Mexico might be a country of great culture and spirit with a revolutionary history much like that of the United States, but that is often where many draw the line in terms of similarity. Indeed, the two countries probably could not appear more different on the surface.
Sure, Mexico does have a few sprawling metropolises, but most probably regard the country as one struggling with uncultivated regions, lacking in many modern amenities, like plumbing.
Indeed, many parts of Mexico in the 21st century may seem like they were plucked from the history books.
But this week, Mexico is leading the world in one of the most important modern medical advances: approving a vaccine for dengue fever.
Dengue fever—also known as breakbone fever—is a vector-borne disease that infects roughly 400 million people per year, resulting in at least 500,000 hospitalizations and an estimated 22,000 deaths across more than 100 countries. Transmitted mostly by mosquito, cases of dengue fever have been on the rise over the past decade or so, spreading out from the native tropical and subtropical regions where it had been localized and isolated from the rest of the world.
As a matter of fact, the World Health Organization indicates that dengue fever is the fastest growing vector-borne (mosquito-transmitted) disease in the world today.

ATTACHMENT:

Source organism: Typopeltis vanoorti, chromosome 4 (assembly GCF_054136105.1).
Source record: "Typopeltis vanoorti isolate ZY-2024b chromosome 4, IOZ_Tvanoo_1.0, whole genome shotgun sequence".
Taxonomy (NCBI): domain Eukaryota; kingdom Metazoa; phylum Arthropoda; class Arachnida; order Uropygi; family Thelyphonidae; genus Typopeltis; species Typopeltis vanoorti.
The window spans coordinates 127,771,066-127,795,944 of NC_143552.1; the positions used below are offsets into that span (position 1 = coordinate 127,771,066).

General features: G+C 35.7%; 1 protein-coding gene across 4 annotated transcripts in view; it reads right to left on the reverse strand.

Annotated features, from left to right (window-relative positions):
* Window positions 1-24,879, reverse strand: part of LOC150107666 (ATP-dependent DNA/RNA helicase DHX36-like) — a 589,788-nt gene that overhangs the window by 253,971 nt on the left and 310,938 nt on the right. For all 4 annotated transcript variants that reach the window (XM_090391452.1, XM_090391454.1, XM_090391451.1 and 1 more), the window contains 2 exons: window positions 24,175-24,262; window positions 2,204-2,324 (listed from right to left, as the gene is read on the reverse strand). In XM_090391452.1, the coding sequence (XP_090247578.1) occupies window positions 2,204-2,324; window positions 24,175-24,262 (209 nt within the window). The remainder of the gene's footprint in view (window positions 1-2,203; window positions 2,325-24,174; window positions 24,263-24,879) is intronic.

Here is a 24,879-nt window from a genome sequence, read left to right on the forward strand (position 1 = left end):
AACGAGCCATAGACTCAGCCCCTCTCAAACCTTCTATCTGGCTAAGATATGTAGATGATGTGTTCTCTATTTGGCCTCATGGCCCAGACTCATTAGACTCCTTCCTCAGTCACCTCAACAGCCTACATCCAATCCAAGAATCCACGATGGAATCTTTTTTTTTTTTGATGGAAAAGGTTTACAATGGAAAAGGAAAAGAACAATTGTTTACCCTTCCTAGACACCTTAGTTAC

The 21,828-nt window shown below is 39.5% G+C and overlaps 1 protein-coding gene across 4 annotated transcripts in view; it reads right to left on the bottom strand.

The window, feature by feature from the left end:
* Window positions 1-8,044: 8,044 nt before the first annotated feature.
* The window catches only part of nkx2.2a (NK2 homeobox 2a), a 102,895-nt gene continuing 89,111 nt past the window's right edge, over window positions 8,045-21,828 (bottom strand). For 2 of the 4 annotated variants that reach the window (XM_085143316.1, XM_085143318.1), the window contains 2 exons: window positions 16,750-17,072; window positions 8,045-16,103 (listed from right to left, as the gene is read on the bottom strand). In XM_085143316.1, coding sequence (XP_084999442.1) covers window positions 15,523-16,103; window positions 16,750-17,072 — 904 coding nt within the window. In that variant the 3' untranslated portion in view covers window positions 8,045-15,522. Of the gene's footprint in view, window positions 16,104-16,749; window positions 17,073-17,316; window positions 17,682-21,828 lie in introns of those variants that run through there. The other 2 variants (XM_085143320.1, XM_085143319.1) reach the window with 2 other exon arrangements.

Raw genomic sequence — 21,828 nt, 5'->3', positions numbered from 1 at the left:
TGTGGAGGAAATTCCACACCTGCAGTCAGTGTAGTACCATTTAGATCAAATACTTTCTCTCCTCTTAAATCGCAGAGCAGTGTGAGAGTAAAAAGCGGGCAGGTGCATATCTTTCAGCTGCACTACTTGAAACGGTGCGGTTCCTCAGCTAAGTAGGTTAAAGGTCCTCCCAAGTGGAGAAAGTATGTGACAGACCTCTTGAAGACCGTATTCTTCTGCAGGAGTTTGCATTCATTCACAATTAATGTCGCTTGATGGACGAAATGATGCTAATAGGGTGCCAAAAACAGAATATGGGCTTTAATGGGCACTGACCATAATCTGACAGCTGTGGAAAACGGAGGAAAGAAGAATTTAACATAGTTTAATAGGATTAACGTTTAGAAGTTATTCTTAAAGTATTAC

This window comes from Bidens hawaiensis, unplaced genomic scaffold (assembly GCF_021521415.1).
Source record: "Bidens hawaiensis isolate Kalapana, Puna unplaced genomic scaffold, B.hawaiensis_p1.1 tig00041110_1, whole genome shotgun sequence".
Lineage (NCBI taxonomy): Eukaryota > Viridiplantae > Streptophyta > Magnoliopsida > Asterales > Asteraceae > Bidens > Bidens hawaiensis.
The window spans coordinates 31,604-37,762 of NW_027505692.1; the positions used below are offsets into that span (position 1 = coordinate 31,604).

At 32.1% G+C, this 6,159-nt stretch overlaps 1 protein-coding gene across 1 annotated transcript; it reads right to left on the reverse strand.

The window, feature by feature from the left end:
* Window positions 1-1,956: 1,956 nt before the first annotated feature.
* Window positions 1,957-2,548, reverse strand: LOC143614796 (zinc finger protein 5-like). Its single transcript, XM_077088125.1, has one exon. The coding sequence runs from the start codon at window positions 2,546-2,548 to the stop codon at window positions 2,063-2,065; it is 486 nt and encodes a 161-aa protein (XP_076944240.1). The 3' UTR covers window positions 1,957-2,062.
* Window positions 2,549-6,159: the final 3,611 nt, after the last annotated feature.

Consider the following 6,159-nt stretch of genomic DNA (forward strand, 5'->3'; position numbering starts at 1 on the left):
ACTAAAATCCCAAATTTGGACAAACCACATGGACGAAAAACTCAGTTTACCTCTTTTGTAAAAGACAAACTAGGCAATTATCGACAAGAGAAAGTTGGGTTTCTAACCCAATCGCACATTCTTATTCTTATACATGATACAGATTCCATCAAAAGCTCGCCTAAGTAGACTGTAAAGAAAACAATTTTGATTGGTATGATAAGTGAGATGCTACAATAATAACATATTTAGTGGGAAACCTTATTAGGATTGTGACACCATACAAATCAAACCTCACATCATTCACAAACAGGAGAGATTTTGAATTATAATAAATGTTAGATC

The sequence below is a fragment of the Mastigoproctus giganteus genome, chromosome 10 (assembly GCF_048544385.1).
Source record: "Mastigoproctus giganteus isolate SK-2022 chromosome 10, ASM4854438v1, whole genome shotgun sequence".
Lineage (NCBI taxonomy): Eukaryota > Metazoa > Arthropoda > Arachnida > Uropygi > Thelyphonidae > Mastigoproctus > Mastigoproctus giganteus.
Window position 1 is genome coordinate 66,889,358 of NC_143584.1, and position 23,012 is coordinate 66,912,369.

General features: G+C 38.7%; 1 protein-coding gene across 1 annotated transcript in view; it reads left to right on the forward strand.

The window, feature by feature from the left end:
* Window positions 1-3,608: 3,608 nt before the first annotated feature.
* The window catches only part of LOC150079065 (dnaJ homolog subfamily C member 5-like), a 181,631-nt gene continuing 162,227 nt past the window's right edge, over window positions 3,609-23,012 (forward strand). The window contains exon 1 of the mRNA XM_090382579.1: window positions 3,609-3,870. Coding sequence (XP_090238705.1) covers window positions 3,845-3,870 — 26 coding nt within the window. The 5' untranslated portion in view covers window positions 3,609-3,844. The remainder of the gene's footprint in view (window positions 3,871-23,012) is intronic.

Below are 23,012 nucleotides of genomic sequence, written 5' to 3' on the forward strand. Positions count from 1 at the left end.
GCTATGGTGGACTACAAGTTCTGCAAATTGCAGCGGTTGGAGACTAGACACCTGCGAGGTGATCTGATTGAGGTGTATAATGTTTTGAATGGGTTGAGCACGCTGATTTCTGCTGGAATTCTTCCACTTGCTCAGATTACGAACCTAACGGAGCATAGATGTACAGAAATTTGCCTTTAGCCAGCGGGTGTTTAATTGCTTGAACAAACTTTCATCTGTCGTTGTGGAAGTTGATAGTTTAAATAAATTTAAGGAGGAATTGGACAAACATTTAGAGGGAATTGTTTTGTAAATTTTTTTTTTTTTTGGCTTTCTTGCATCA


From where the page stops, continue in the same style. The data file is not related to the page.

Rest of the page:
“Dengue is a growing health threat in Mexico and many other tropical and subtropical countries in Latin America and Asia,” explains José Luis Arredondo García, who is the associate director at National Institute of Pediatrics. He goes on to say, “The first vaccine to approved to prevent dengue fever is a major innovation and a public health breakthrough. Dengvasia will be a critical addition to integrated dengue prevention and control efforts.”
Symptoms for dengue fever can include high temperature, of course, as well as join and muscle pain. In more severe cases dengue fever can also cause hemorrhagic fever: bleeding and shock. More severe cases can, unfortunately, also result in death. Typically, the first symptoms will appear within a week of infection and then usually last about a week.
As far as leading the world in this medical advancement, clinical trials have so far shown the new dengue fever vaccine can decrease risk for developing dengue by as much as 60 percent. Of course, this is not necessarily a high rate of efficacy for a vaccine, but it does show promise and, until more progress is made, could still save thousands of lives a year.